|Unicity, DES Unicity, Open-Keys,
Unknown-Keys - http://mcwg.org/mcg-mirror/unicity.htm
Revisits the concept of unicity and shows that key-length is not the most important parameter to evaluate the security of cryptographic systems, discussing possible weakness in current systems and alternatives. As an example, it presents a +70-bit exportable DES, directly based on 56-bit DES.
|Some Non-Random DES Characteristics
and an Identification Attack on DES - http://mcwg.org/mcg-mirror/nrdes.htm
Shows some non-random characteristics of DES, explained as a collateral effect of its 56-bit key-length versus 64-bit plaintext space. Also describes the "Identification Attack", used to explore this vulnerability to break DES with just three letters.
|Intrinsic examples - http://mcwg.org/mcg-mirror/mcid.txt
Discusses intrinsic identification, identity and certification -- with easy-to-follow examples for each. It is part of the "Intrinsic Certification" series of short communications.
|Identification and Privacy
are not Antinomies - http://mcwg.org/mcg-mirror/antinomy.txt
Even though motivated by the Internet, as a practical arena, the concepts reported here can be applied to improve any
identification method -- including the present proposal by the US Government for a national ID card..
|What is identification,
that we can identify it?, Part II - http://mcwg.org/mcg-mirror/coherence2.txt
A continuation, this work defines Identification-level I-3, with 64 identification types. Understanding is defined as a nexus -- a linked collective of elements. Reference, Sense and Entity are derived as predicates of understanding -- and not as "ad hoc" attributes of an "identity".
|What is identification,
that we can identify it? - http://mcwg.org/mcg-mirror/coherence.txt
Identification can be understood not only in the sense of an "identity" connection, but in the wider sense of "any" connection. Which one to use is just a matter of protocol expression, need, cost and (very importantly) privacy concerns.
|What is the Internet Paradigm?
The Internet provides raw power. Thus, it works as an amplifier which can reward results and self-discipline, or problems and inefficiency. The talk discusses the growth of the Internet and its working paradigms, as well as its evolution.
|MC-ware potential and objectives
There are varied ways to implement the precise functional features of MC. This message calls for a focus upon how MC obtains, retains, and treats data/objects in support of its unique functionalities.
|Towards Real-World Models
of Trust: Reliance on Received Information - http://mcwg.org/mcg-mirror/trustdef.htm
This work presents an abstract definition of trust which allows any number of compatible explicit trust definitions to be derived specifically for each application area such as communication systems, digital certificates, cryptography, law, linguistics and social uses, of which more than 30 examples are discussed.
|New slide material -
View the new slide topics on Certification, Security and Internet.
|Overview of Certification
Systems: X.509, CA, PGP and SKIP - http://mcwg.org/mcg-mirror/certover.pdf
New updated and summarized PDF version -- Reviews current certification methods and weakenesses, as well as possible solutions (also directly in Postscript, plain .ps or .zip format). The HTML version of this work was visited more than 50,000 times in one year -- see http://mcwg.org/mcg-mirror/cert.htm.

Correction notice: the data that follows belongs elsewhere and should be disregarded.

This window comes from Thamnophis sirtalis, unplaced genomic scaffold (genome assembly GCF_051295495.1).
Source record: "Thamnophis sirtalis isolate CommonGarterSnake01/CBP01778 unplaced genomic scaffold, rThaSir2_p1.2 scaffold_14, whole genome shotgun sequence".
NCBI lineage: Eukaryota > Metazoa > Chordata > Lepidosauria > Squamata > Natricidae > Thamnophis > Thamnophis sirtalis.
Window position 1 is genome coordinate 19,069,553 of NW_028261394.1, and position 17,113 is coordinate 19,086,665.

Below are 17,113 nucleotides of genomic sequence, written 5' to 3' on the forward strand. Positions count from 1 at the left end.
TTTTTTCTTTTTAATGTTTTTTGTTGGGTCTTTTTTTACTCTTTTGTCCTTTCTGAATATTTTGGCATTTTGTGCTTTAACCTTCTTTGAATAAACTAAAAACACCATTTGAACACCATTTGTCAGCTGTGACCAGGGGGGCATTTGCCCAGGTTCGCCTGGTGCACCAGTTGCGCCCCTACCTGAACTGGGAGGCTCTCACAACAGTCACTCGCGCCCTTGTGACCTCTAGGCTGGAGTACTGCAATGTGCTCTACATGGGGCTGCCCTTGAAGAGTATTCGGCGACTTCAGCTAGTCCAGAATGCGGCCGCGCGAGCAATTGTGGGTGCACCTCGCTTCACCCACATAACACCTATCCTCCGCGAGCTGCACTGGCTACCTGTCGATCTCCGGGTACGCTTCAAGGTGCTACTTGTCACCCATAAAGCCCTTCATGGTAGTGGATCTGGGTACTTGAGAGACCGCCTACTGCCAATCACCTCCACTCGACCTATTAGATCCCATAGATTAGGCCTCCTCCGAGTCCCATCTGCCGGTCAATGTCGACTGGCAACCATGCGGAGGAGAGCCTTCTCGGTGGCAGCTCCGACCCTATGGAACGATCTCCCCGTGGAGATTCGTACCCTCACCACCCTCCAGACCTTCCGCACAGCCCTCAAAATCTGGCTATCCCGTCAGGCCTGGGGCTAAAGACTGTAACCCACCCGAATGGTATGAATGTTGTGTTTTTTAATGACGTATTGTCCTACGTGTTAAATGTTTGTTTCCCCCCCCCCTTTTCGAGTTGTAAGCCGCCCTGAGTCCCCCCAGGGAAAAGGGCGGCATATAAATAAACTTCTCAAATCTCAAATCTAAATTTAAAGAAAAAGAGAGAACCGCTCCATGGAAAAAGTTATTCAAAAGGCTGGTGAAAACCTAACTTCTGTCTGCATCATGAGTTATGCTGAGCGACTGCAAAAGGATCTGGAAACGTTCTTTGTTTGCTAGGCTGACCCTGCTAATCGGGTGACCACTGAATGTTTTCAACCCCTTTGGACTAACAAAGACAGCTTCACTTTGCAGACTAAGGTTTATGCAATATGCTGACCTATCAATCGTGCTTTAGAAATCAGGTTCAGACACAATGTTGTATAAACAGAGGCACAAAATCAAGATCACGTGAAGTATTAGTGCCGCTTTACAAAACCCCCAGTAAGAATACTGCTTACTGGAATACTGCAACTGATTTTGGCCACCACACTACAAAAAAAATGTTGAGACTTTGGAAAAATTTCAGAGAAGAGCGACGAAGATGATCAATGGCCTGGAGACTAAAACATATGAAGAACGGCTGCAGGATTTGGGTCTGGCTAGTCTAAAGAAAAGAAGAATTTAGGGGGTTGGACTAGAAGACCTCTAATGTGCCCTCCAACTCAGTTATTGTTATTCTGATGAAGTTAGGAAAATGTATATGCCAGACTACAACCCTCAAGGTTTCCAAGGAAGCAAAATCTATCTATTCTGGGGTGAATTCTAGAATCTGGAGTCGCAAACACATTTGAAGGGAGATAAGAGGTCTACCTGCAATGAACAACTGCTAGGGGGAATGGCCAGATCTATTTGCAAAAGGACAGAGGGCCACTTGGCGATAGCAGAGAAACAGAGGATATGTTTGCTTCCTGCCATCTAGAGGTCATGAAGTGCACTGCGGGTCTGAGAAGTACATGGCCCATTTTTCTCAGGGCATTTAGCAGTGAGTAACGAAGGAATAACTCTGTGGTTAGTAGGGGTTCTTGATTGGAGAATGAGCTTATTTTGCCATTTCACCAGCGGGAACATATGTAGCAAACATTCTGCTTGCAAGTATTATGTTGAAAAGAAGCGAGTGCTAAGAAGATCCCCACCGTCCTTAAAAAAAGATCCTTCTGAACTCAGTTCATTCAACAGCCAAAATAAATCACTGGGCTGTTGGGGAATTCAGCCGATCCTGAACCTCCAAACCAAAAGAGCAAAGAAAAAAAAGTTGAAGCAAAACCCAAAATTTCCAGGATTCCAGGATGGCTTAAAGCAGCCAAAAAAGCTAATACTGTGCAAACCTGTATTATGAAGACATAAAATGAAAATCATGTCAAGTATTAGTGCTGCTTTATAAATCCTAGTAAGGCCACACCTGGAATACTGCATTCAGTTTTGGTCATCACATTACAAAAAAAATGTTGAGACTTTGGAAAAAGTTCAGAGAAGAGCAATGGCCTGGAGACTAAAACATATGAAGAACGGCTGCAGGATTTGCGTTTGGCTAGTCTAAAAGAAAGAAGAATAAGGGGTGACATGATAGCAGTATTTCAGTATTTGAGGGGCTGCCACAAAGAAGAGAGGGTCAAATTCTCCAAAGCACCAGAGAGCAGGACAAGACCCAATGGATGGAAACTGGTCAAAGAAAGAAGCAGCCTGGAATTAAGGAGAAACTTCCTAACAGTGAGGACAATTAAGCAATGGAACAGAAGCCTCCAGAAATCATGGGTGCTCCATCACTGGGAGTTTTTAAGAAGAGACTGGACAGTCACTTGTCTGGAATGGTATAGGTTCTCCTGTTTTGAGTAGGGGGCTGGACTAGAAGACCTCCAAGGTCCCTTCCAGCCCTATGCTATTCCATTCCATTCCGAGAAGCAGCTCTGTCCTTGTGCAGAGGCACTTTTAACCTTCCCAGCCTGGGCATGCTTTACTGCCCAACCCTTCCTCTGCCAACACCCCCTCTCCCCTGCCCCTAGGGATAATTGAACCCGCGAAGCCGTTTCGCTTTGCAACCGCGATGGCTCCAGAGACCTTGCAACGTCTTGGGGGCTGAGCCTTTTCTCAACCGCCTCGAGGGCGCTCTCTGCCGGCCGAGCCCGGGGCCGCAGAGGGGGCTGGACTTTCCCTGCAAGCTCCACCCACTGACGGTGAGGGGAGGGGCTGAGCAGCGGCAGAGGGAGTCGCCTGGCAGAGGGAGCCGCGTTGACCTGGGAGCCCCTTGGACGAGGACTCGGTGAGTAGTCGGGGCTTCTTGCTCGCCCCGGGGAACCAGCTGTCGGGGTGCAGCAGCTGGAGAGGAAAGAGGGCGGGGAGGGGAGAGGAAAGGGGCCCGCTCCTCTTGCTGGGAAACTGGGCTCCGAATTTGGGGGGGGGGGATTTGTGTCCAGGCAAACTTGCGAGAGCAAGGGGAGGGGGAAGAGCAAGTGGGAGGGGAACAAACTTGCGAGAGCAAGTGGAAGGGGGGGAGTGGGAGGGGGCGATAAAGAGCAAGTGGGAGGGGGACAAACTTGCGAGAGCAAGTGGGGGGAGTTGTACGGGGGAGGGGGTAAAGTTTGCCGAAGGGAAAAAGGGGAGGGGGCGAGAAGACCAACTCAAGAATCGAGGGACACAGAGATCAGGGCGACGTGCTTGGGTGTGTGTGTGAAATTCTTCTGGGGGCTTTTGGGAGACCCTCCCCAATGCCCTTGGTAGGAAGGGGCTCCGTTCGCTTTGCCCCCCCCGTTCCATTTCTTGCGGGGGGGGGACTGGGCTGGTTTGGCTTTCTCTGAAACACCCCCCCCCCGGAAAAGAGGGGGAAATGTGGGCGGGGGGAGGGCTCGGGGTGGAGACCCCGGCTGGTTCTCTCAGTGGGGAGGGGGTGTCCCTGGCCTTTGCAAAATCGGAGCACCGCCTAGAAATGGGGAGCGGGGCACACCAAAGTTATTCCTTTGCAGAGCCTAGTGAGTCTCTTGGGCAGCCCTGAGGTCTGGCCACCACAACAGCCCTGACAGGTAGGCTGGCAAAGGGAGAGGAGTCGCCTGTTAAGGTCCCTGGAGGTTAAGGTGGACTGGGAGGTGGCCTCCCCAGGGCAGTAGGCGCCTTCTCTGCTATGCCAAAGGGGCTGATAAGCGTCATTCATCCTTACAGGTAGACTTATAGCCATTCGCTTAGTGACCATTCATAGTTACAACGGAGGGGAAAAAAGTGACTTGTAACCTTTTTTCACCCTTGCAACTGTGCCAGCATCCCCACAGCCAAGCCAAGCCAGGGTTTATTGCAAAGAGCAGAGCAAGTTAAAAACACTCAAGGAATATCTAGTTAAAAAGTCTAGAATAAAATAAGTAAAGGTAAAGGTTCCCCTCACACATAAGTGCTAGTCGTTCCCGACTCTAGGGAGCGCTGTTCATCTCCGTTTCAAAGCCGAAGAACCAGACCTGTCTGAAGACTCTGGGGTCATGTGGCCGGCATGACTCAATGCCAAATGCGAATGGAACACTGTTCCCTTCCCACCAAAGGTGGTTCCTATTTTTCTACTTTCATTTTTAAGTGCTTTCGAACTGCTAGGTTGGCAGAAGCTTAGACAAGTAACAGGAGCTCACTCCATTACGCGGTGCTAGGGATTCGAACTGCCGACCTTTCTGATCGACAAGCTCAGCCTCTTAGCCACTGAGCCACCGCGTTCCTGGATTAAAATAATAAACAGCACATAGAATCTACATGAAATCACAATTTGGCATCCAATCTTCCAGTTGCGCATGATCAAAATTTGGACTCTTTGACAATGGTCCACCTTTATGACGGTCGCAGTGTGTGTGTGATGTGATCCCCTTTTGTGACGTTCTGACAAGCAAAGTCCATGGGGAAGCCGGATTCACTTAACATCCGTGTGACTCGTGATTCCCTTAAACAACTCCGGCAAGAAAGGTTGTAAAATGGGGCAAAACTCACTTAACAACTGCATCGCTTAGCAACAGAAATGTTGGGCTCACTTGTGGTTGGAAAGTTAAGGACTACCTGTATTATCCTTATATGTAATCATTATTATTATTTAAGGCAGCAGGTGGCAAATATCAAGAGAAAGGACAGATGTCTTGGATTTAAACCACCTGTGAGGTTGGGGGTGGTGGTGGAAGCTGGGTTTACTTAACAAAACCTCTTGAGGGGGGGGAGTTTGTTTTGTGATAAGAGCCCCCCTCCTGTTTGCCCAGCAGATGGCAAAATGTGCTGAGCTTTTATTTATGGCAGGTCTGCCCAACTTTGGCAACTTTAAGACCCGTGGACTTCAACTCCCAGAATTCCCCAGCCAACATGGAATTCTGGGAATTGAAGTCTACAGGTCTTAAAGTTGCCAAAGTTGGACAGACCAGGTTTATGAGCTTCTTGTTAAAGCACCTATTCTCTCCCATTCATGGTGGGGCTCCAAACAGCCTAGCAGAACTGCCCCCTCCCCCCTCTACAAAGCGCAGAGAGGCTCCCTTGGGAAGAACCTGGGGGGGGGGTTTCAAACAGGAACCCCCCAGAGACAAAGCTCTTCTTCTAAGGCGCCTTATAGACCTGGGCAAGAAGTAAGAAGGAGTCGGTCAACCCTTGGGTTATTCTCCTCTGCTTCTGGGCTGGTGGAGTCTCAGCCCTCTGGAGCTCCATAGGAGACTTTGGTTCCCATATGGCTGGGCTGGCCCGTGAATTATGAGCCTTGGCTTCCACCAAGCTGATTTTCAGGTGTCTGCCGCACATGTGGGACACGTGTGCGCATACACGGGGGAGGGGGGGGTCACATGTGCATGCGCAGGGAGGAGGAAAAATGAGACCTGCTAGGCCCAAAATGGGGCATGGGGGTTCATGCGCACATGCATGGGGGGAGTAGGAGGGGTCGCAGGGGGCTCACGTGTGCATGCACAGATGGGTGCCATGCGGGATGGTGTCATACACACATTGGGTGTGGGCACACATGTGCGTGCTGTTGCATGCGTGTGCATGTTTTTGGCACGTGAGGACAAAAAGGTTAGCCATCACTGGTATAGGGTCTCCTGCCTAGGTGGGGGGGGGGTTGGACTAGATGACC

|The Unabridged X.509 Certificate
Contains the full explicit and implicit content of a generic X.509 certificate and thus may well represent what is meant by any X.509 Certificate that the reader may need to accept or buy, such as for https (SSL) access, for S/MIME e-mail, etc.
|Cerimony and non-repudiation
in e-commerce - http://mcwg.org/mcg-mirror/ecer.txt
Digital signature effects can be legally questioned (semantic repudiation), rather easily -- even though the signature itself may not (syntactic non-repudiation), e.g., as given by passive certificates. This work discusses how passive certificates can also allow legal cerimonies to be introduced in digital signatures, which affords a legal base for non-repudiable transactions.
|Must e-commerce deals expire
with certs? - http://mcwg.org/mcg-mirror/ecom.txt
To allow certificates to be useful for legal tasks -- e-commerce -- one needs to be able to verify signatures that were done when the certificate was valid, even 35 years afterwards. This work shows how that can be done with passive certificates.
at a glance, part I - http://mcwg.org/mcg-mirror/icert1.htm
This is the first essay, in a series of short communications that intend to be a "road-guide" for developers, security specialists and users, into the subject of Intrinsic Certification and their implementation by Meta-Certificates.
|Why is certification harder
than it looks? - http://mcwg.org/mcg-mirror/whycert.htm
The paradox is that while certification is harder than it looks, it must be made amenable to the average user.
Report: MCG 1997-1998 - http://mcwg.org/mcg-mirror/report98.htm
Certification is shown to depend at least on two concepts: "proper trust" and "proper keys". Which must first be adequately qualified in communication theory terms and then modeled in an useful way.